Clarke Coraline

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Clarke Coraline

Post by seaduck on Mon May 20, 2013 3:19 pm

Hello,

I have been collecting fairy lamps for a reasonable amount of time and usually only buy 3 piece Clarke lamps. Recently I came across this pyramid size lamp and bought it. I can find that Phoenix made Coraline lamps for Clarke; however, I have searched at length and cannot find another example in my books nor the internet. So is this that rare?

Thanks for your assistance and not to worry this is not an eBay evaluation. I really do collect these lamps.

Cheers, Robert


Last edited by seaduck on Mon May 20, 2013 3:24 pm; edited 1 time in total (Reason for editing : Photo Issues)

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Re: Clarke Coraline

Post by Admin on Thu May 23, 2013 5:48 pm

Robert,

A coralene treatment on fairy lamps is a bit uncommon, but it does show up occassionally. Following are a few clips of various techniques from my files. The blue diamond quilted is similar to yours but it seems to have a clear adhesive instead of yellow. The technique on the footed bowl is very similar to yours.

Unfortunately, I have no documentation that supports Clarke's commissioning of fairy lamps with a coralene treatment.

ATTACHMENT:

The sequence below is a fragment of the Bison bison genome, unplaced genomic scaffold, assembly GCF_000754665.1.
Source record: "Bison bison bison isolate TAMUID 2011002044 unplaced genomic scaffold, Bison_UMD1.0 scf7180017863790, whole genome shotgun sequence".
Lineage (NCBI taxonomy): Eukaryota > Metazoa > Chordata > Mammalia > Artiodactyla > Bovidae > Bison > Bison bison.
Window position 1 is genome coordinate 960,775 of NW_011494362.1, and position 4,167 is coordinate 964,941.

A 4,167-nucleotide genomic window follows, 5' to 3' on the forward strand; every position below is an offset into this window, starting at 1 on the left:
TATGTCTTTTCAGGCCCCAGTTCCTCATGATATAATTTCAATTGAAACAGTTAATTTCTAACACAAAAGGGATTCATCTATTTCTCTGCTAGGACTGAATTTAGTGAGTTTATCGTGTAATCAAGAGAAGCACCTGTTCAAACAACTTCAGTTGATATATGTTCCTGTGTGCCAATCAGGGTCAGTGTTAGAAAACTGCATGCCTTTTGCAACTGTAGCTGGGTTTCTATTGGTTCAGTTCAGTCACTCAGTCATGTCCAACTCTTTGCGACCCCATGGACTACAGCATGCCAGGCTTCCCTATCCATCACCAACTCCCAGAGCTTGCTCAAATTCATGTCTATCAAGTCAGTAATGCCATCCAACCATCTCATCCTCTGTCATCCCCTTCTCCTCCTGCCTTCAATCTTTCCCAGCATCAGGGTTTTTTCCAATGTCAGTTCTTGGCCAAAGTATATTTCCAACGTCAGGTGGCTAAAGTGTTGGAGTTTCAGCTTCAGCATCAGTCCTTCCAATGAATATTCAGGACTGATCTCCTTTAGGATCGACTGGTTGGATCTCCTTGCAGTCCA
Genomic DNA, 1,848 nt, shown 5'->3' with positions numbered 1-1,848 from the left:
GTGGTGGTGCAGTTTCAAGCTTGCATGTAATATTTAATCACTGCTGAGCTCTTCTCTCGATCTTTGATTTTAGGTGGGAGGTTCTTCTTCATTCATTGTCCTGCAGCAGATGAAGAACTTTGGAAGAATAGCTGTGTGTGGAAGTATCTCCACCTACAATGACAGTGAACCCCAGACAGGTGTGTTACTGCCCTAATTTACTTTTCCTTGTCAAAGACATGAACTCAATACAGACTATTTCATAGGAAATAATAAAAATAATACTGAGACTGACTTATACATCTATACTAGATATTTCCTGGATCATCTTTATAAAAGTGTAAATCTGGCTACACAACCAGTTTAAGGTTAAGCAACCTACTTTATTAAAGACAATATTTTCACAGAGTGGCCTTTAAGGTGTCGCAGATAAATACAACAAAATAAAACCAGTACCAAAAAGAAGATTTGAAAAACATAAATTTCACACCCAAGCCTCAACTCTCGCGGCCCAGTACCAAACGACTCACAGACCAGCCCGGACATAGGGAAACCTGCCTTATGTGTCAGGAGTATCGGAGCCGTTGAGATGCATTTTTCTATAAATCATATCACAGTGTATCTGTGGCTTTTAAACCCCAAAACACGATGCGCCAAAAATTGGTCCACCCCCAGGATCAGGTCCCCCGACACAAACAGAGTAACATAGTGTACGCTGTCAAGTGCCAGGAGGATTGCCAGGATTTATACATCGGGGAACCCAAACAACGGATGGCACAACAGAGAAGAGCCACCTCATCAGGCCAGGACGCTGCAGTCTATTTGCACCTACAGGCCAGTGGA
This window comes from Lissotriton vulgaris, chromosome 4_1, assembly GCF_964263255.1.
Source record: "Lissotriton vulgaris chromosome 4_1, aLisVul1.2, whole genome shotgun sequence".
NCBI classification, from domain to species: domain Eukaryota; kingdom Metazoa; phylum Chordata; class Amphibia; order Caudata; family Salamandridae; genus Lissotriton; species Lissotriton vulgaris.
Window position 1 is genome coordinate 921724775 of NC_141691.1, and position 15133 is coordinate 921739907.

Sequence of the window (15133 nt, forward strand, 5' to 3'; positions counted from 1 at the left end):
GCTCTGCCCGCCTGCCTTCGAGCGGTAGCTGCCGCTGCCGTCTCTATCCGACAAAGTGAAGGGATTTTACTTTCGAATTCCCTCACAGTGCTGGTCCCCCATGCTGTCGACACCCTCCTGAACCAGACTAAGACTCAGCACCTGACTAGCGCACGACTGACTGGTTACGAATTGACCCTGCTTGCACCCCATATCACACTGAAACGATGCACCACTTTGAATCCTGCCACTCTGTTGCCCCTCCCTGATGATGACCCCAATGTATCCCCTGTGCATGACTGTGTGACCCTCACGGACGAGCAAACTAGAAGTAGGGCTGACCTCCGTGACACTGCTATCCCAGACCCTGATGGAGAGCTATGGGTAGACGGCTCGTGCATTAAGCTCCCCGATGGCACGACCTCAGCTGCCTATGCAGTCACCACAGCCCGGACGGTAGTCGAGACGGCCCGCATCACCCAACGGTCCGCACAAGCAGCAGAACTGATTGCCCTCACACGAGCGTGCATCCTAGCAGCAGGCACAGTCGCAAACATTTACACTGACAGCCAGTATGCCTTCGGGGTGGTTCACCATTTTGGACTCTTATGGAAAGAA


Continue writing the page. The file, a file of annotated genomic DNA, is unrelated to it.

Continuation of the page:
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Re: Clarke Coraline

Post by seaduck on Thu May 23, 2013 6:03 pm

Thank you Jim,

I found the resource Glasshouses and Glass Manufacturers of the Pittsburgh Region: 1795 - 1910 By Jay W. Hawkins with a bit of information. He references that "the Phoenix Glass Co was producing Clarke's Fairy Lamps in coraline, pearl, Venetian and other colors by the first quarter of 1887."

Cheers, Robert

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Re: Clarke Coraline

Post by Admin on Thu May 23, 2013 7:54 pm

According to Phoenix Art Glass by Lee Marple, Phoenix used the term "Coraline" to described their molded rib pattern as shown below in their snowstorm treatment:


I can't find an example of "Coralene" in my Phoenix references.

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Re: Clarke Coraline

Post by seaduck on Fri May 24, 2013 10:43 am

Jim,

There seems to be very little actual supporting information about early Phoenix outside of external bills of sale. During this time the company was using pattern numbers and glass colors in the surviving documentation and that stands opposite to Lee Marple's use of "Coraline." Mold number with color or decoration seems to have been the industry standard for many years.

Also, Phoenix took a US Patent for Mother of Pearl satin glass in 1885, so I have long suspected they were the maker of many of the Clarke lamps found the US in MOP.

It would be easier if they marked the glass but not near as much fun.

Thanks again, Robert








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